February 13, 2009

More fail

As if the trail of hardware failures plaguing my existence isn't long enough already, my AppleTV now seems to be fritzing. It wants to constantly reboot itself and a couple of days ago I found it locked up entirely. I reset it back to factory settings to see if that would help, but that sets it back to the 1.0 software. Several attempts to run the system updater resulted in "The download is unavailable at this time, try again later". Gor!

Adding to the fail, it appears Mac Rumors has picked up my screenshots, and along with it, a trail of haters of everything Google and not Safari. Don't they get that we're helping make WebKit better too?

Fail, the third: Time Machine. My new MacBook Pro finally arrived and it was time to restore my life from the Time Machine backup drive, a FW400 external. Well, the MBP has no FW400. I had reasonable luck backing up Jo's MacBook over ethernet to a drive mounted via FireWire on my work Mac Pro, so I did the same hoping that Time Machine on the MBP would see the remote drive. Nope. There's even an option to browse other Time Machine volumes. Nope. Nada. Zilch. Zero. The MBP would not see the backup on the network volume. I ultimately got Time Machine into a mode where it would show me that there were backups in the time line, but they were grayed out, presumably because I didn't have permissions. They're my files! It's my account, just on another machine! I didn't even get the option of authorizing to access them.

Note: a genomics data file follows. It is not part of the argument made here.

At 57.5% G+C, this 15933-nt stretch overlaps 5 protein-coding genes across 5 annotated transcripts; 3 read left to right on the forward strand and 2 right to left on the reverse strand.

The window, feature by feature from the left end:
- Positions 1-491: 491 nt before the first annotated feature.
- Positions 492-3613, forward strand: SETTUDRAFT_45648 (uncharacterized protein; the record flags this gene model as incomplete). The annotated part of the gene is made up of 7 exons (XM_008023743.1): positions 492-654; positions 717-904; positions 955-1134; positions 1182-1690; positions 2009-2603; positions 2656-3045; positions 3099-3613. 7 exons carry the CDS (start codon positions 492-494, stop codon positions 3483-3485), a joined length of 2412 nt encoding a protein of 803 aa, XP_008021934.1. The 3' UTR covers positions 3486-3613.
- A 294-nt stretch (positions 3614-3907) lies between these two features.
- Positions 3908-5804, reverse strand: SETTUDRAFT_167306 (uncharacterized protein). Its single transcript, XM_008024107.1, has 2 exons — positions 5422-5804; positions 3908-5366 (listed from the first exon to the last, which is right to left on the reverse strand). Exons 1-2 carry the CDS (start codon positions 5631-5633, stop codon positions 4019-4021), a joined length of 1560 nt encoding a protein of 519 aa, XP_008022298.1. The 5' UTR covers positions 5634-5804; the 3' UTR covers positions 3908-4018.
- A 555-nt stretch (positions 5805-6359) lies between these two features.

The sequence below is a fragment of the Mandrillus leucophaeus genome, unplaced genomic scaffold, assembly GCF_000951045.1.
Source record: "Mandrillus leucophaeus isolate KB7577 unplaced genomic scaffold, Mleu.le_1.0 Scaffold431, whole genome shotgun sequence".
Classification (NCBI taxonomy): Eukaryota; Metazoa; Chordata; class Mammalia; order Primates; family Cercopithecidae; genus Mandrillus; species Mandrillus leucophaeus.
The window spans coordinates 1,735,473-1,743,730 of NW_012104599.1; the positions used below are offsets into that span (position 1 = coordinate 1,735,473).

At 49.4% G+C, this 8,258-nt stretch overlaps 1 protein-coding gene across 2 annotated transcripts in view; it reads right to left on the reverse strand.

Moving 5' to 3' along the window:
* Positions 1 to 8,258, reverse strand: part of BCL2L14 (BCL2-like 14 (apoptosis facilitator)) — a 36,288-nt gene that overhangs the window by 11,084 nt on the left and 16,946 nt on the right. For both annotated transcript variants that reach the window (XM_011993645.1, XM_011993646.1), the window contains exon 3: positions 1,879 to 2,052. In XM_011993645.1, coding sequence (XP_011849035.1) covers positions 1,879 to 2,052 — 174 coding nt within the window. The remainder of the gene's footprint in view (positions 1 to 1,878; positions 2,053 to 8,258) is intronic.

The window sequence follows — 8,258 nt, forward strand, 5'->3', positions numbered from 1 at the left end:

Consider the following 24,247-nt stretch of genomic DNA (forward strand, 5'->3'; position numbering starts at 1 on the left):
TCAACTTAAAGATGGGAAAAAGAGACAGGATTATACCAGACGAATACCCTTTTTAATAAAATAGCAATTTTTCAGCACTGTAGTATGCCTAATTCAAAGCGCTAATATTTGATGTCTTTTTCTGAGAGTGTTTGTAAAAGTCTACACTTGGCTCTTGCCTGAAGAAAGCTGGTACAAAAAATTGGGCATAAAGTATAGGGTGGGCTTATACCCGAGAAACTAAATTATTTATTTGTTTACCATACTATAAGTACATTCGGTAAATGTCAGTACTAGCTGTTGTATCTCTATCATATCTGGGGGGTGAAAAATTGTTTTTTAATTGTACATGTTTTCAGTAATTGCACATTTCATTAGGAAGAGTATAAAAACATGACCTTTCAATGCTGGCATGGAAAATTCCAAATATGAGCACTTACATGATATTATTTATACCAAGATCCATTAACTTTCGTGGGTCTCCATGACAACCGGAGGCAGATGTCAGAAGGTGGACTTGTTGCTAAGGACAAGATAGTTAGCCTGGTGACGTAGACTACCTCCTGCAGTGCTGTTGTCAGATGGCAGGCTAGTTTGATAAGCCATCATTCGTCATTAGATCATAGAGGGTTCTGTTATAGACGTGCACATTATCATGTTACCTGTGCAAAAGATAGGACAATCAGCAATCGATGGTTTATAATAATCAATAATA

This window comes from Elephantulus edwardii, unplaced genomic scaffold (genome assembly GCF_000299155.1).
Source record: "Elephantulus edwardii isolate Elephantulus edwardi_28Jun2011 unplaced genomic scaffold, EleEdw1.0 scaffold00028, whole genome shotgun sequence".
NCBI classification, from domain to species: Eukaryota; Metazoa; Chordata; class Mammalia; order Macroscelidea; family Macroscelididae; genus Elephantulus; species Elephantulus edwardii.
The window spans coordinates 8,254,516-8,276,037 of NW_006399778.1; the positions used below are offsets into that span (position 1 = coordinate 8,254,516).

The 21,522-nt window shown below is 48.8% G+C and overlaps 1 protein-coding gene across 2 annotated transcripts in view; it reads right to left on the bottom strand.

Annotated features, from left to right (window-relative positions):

So I figured I'd copy everything over by hand, since I could still see all the files. That half-worked. The problem is that it's full of ACLs and incorrect permissions. iPhoto and iTunes had a beast of a time trying to do anything with the databases when not even I had write permissions to update them. That took many, many hours to resolve. In the end I resorted to chmod -R 777 *, which made me sad. The files all still have an ACL on them, which I doubt I'll ever be able to remove, and will probably screw things up in other ways. In the end, I'm happy I had a backup, and Time Machine made it easier to make backups, but what good is it if the new machine doesn't recognize the backup and fights its permissions?

I know I'd still be doomed if these were PC's, but I can't help but wonder in what scenarios they expect people to use this stuff. Oh, and by the way, the interwebs tell me I don't make compelling products either, so I'm allowed to wonder.

Posted by pinkerton at February 13, 2009 12:31 PM | TrackBack